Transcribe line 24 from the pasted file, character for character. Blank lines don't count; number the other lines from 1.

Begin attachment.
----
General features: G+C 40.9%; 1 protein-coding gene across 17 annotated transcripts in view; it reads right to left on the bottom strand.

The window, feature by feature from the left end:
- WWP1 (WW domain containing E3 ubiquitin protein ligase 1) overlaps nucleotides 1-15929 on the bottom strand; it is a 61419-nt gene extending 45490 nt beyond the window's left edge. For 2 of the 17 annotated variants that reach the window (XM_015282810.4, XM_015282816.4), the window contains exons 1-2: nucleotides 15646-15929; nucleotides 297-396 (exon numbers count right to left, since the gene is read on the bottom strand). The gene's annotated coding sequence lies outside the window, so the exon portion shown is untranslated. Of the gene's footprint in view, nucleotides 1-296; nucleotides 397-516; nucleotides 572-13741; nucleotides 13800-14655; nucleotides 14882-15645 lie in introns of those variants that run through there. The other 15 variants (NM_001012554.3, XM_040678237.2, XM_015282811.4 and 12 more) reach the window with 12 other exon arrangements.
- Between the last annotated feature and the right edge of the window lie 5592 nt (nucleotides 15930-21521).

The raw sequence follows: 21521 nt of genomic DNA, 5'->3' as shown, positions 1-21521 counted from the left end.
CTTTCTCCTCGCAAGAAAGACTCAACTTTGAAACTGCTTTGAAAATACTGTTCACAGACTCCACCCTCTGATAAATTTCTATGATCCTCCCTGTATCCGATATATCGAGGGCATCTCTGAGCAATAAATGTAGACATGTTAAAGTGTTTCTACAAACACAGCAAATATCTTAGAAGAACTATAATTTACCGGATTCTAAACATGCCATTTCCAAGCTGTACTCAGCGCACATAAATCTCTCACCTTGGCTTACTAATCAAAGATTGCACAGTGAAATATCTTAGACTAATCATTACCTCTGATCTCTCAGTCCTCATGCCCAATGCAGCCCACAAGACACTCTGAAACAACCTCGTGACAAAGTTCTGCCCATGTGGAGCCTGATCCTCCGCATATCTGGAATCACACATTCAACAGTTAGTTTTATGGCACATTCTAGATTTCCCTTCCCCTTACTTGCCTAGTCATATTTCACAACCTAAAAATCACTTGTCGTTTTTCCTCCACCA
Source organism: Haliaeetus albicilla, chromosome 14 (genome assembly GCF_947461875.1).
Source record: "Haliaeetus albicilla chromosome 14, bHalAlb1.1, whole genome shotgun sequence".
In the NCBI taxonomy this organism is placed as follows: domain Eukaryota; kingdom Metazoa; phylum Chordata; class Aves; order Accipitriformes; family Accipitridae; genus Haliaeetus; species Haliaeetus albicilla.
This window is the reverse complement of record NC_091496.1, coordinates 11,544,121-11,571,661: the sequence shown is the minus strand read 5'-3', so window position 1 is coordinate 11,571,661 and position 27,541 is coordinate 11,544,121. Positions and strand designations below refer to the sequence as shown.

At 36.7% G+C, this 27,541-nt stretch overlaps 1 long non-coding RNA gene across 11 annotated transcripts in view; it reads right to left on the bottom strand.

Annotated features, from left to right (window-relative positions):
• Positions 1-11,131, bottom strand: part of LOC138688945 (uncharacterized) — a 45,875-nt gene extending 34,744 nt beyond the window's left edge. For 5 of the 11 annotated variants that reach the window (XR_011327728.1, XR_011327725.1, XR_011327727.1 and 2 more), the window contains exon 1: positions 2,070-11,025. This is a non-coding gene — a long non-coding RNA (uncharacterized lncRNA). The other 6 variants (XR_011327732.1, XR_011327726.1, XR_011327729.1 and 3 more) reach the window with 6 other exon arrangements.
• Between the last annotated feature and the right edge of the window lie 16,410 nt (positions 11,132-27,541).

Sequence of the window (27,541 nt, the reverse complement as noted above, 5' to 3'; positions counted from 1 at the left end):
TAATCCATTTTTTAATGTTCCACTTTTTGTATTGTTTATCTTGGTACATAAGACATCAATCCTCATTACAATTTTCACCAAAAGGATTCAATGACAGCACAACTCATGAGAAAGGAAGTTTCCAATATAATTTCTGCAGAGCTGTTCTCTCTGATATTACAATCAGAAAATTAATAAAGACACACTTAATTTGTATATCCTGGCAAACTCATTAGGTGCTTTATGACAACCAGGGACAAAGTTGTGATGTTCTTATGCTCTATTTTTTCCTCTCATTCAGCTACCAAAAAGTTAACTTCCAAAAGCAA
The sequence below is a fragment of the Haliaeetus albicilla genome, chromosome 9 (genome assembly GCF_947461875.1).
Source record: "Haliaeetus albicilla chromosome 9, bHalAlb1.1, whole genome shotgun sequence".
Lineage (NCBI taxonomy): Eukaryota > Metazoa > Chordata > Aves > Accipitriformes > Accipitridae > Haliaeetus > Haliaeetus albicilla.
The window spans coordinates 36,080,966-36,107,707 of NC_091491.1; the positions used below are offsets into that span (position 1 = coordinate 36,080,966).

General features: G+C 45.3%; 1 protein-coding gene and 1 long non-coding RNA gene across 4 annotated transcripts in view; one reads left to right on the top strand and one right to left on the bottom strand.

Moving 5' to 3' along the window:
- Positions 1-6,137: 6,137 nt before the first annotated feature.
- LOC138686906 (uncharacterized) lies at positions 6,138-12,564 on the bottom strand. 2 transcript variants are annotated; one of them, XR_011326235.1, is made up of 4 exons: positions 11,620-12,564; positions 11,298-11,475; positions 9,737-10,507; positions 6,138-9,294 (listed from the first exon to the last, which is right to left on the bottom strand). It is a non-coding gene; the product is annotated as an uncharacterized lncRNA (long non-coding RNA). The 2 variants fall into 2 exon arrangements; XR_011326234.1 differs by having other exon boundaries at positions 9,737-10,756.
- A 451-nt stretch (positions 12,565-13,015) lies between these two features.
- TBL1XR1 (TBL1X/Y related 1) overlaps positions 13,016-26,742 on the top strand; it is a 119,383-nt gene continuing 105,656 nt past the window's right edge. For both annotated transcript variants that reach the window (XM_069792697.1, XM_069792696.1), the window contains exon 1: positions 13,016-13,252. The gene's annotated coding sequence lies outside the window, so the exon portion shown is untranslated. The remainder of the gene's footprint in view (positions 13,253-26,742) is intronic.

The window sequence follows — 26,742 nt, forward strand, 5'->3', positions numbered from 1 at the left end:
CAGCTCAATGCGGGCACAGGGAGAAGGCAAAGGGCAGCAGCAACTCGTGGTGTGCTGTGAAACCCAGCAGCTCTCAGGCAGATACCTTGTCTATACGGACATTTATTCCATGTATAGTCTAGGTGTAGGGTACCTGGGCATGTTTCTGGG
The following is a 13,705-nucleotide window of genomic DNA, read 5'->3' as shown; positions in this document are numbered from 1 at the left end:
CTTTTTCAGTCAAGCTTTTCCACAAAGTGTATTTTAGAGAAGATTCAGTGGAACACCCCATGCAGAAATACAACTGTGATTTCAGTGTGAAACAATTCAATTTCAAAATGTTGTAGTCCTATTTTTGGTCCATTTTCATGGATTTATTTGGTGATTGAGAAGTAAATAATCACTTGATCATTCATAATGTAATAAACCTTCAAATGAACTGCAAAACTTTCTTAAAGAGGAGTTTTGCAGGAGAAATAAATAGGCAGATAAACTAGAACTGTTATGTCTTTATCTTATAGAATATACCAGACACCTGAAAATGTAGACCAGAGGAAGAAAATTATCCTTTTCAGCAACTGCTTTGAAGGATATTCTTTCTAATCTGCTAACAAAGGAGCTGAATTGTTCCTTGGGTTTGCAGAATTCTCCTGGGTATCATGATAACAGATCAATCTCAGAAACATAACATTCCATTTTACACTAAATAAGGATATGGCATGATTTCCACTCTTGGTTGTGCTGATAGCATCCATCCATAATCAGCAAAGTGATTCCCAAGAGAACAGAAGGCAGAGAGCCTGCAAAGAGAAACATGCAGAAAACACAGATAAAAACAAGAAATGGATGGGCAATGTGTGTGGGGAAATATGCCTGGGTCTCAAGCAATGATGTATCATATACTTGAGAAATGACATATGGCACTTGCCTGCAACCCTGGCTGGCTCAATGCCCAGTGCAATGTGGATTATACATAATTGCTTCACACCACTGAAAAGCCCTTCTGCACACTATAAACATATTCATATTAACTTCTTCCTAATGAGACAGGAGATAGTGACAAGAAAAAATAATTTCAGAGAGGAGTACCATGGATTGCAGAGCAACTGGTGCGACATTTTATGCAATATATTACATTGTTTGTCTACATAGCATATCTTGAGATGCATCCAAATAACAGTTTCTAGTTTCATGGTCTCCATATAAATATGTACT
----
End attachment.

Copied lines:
- LOC138686906 (uncharacterized) lies at positions 6,138-12,564 on the bottom strand. 2 transcript variants are annotated; one of them, XR_011326235.1, is made up of 4 exons: positions 11,620-12,564; positions 11,298-11,475; positions 9,737-10,507; positions 6,138-9,294 (listed from the first exon to the last, which is right to left on the bottom strand). It is a non-coding gene; the product is annotated as an uncharacterized lncRNA (long non-coding RNA). The 2 variants fall into 2 exon arrangements; XR_011326234.1 differs by having other exon boundaries at positions 9,737-10,756.